The state of Michigan opened an investigation Thursday into Detroit Medical Center prompted by news reports that physicians had for years raised complaints about dirty surgical instruments at five facilities on the Tenet Healthcare Corp. subsidiary's Midtown campus.
“Based on the Detroit News story, our bureau has initiated an investigation into issues related to the sterilization of surgical equipment at DMC facilities,” Larry Horvath, the director of the Michigan Bureau of Community and Health Systems, said in a statement. “We encourage anyone with a complaint regarding these issues to please contact the bureau.”
Michigan's Department of Licensing and Regulatory Affairs (LARA), the parent agency of the Bureau of Community and Health Systems, said it was unable to comment on the investigation.
The Detroit News broke the story after obtaining and reviewing more than 200 pages of internal documents showing that, for more than a decade, DMC surgeons voiced concerns to hospital administrators about surgical instruments that were broken, dirty or simply missing. The facilities described in the documents are Children's Hospital, Detroit Receiving Hospital, Harper University Hospital, Hutzel Women's Hospital and DMC Heart Hospital.
The problems with surgical tools put patients at risk, caused surgeries to be extended or canceled, and complicated others, the Detroit News reported. In one case, blood from a previous operation spurted out of a suction tube that was supposed to draw blood from a 7-month-old undergoing surgery for heart defects.
“We are putting patients at risk frequently and now canceling up to 10 cases this week,” Dr. Joseph Lelli, chief surgeon at Children's Hospital, wrote last year in an email to administrators that was quoted in the article.
Numerous factors—the design of a device itself, the way in which they're cleaned, who cleans them—can contribute to the problem of unclean devices, said Dr. Kenneth Kizer, a professor at the University of California, Davis School of Medicine and the former president and CEO of the National Quality Forum.
"With the advent of minimally invasive surgery robotic surgery, the complexity of the surgical tools has just increased dramatically, which then in turn makes it more difficult to clean them," Kizer said. Devices become more advanced, but procedures for cleaning them have not kept up, he suggested.
The issue of unclean medical devices tends to receive less attention than other areas of patient safety, Kizer added. One reason is that it can be tough to trace a hospital-acquired infection, for instance, directly to an unclean device. "I think, more broadly, the problem with contaminated instruments is probably much bigger than is generally appreciated," he said.
CEO Joseph Mullany said in a memo to physicians Thursday that central sterile processing services had not led to any “safety issues and/or known surgical site infections.”
The Detroit Medical Center said that it has taken steps to improve its central sterile processing department, which Conrad Mallett, its chief administration officer, has said was the source of the problem.
“After careful consideration over several months, on June 1 we entered into a contract with Unity Health Trust ... to manage our central sterile processing department and non-management DMC members,” the Detroit Medical Center said in a statement. “Our new contract with Unity will result in improved central sterile service performance and we have a high level of confidence in their ability to ensure the high standards of quality we expect.”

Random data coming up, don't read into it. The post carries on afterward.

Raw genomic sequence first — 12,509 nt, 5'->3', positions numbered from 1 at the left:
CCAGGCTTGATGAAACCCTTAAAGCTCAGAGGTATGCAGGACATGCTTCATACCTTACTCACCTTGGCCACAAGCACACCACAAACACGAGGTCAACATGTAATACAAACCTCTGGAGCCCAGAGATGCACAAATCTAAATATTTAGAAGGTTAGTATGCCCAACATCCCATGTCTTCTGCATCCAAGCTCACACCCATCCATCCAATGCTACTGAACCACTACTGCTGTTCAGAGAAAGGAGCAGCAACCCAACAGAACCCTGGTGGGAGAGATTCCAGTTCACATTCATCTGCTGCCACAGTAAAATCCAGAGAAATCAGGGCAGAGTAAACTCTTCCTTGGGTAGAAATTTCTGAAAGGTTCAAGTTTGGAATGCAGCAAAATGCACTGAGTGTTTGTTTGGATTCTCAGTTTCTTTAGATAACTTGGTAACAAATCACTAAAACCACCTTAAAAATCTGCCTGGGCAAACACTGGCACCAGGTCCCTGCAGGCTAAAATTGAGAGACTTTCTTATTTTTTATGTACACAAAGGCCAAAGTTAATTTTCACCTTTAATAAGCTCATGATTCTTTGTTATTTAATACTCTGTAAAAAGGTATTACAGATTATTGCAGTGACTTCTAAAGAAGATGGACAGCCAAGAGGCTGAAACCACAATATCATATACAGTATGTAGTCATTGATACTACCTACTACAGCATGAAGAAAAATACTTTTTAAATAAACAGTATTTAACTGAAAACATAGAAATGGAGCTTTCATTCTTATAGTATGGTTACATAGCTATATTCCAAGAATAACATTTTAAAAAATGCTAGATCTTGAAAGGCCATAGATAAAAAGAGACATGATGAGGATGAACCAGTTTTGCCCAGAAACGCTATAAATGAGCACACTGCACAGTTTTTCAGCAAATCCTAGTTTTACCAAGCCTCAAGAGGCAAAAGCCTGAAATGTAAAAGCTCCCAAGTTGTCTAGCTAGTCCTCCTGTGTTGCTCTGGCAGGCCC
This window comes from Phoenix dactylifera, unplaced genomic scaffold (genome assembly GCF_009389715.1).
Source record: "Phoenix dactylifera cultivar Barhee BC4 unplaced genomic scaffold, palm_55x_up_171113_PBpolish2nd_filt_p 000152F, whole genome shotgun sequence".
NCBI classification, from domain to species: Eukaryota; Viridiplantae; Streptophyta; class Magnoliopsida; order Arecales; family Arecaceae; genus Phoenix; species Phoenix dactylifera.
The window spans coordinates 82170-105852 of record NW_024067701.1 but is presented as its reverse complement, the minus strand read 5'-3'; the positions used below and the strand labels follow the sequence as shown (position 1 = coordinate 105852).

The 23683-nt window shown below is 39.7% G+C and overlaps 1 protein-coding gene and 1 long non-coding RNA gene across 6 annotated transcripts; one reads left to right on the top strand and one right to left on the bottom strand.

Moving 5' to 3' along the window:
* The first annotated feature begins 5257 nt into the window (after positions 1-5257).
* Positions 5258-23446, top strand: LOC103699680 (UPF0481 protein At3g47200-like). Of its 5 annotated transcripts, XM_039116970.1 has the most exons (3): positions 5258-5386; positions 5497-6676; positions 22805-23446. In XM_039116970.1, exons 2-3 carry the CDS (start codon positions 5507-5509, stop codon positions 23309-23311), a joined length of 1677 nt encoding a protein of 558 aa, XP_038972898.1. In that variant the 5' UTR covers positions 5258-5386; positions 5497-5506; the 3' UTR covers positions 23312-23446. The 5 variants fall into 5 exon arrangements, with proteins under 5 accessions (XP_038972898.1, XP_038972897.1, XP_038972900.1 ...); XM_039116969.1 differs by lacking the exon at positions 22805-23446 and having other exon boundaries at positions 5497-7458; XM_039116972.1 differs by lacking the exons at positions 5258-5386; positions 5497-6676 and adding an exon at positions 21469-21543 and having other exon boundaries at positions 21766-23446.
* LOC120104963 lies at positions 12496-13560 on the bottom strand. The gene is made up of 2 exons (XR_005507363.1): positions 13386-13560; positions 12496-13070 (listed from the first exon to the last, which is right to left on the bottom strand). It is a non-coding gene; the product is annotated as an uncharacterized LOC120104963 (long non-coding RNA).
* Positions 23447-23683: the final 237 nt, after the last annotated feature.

A spokeswoman for the Detroit Medical Center said she could not answer specific questions about the allegations or the investigation.
In 2015, the FDA published final guidance on reprocessing medical devices in healthcare settings. The document was supposed to reflect the fact that, due to scientific and technological advances, many of these devices "have become highly complex in design and are more difficult to reprocess."
When devices are not cleaned properly, blood, tissue or other biological remains in which germs can survive can be left behind, even after sterilization or disinfection. This debris can lead to infections, tissue irritation or other adverse outcomes.
One type of medical device that has been directly implicated in deadly hospital-acquired infections is the duodenoscope. At least 35 deaths from antibiotic-resistant infections have been tied to the use of tainted scopes in U.S. hospitals, according to Kaiser Health News. (None of those cases involve Detroit Medical Center hospitals.)
Overall, according to the FDA, "the risk of acquiring such an infection from an inadequately processed medical device is relatively low given the large number of such devices in use, although the potential for outbreaks of infection associated with their use remains an important public health concern."
The Detroit Medical Center consists of nine hospitals, with more than 2,000 beds, in metropolitan Detroit and southeastern Michigan. It has changed hands twice in recent years.
In 2010, the Nashville-based Vanguard Health Systems acquired Detroit Medical Center. The shift from a not-for-profit to a for-profit system later proved to be healthy for Detroit's finances. The system cut its operating losses by 90%, or $120 million, during its first two years under Vanguard and increased its profitability. Detroit Medical Center is now owned by Tenet, an investor-owned hospital operator based in Dallas. Tenet acquired Vanguard in 2013.